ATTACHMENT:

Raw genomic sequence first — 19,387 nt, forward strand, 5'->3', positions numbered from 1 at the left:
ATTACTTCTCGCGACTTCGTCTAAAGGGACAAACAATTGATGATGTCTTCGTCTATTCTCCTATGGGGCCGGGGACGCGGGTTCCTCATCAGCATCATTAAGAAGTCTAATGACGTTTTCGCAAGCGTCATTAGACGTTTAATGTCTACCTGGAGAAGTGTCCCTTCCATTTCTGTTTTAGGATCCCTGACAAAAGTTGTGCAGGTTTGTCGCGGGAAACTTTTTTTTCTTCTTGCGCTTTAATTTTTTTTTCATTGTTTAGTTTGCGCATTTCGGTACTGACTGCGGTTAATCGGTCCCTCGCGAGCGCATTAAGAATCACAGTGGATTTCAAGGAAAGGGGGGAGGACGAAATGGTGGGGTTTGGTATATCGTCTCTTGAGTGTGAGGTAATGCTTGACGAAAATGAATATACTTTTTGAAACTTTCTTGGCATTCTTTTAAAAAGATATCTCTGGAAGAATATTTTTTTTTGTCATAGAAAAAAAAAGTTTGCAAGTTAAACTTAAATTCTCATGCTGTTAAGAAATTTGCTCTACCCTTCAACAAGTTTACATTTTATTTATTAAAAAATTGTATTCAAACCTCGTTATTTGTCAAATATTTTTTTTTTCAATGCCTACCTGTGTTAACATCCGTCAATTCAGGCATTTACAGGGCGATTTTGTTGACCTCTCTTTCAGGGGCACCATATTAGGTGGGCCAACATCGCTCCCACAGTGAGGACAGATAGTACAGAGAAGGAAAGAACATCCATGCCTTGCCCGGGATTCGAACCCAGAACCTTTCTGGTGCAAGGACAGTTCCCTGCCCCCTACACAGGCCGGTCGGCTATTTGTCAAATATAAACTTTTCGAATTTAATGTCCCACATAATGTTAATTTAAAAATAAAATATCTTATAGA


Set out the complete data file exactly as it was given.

Raw genomic sequence first — 19,387 nt, forward strand, 5'->3', positions numbered from 1 at the left:
ATTACTTCTCGCGACTTCGTCTAAAGGGACAAACAATTGATGATGTCTTCGTCTATTCTCCTATGGGGCCGGGGACGCGGGTTCCTCATCAGCATCATTAAGAAGTCTAATGACGTTTTCGCAAGCGTCATTAGACGTTTAATGTCTACCTGGAGAAGTGTCCCTTCCATTTCTGTTTTAGGATCCCTGACAAAAGTTGTGCAGGTTTGTCGCGGGAAACTTTTTTTTCTTCTTGCGCTTTAATTTTTTTTTCATTGTTTAGTTTGCGCATTTCGGTACTGACTGCGGTTAATCGGTCCCTCGCGAGCGCATTAAGAATCACAGTGGATTTCAAGGAAAGGGGGGAGGACGAAATGGTGGGGTTTGGTATATCGTCTCTTGAGTGTGAGGTAATGCTTGACGAAAATGAATATACTTTTTGAAACTTTCTTGGCATTCTTTTAAAAAGATATCTCTGGAAGAATATTTTTTTTTGTCATAGAAAAAAAAAGTTTGCAAGTTAAACTTAAATTCTCATGCTGTTAAGAAATTTGCTCTACCCTTCAACAAGTTTACATTTTATTTATTAAAAAATTGTATTCAAACCTCGTTATTTGTCAAATATTTTTTTTTTCAATGCCTACCTGTGTTAACATCCGTCAATTCAGGCATTTACAGGGCGATTTTGTTGACCTCTCTTTCAGGGGCACCATATTAGGTGGGCCAACATCGCTCCCACAGTGAGGACAGATAGTACAGAGAAGGAAAGAACATCCATGCCTTGCCCGGGATTCGAACCCAGAACCTTTCTGGTGCAAGGACAGTTCCCTGCCCCCTACACAGGCCGGTCGGCTATTTGTCAAATATAAACTTTTCGAATTTAATGTCCCACATAATGTTAATTTAAAAATAAAATATCTTATAGA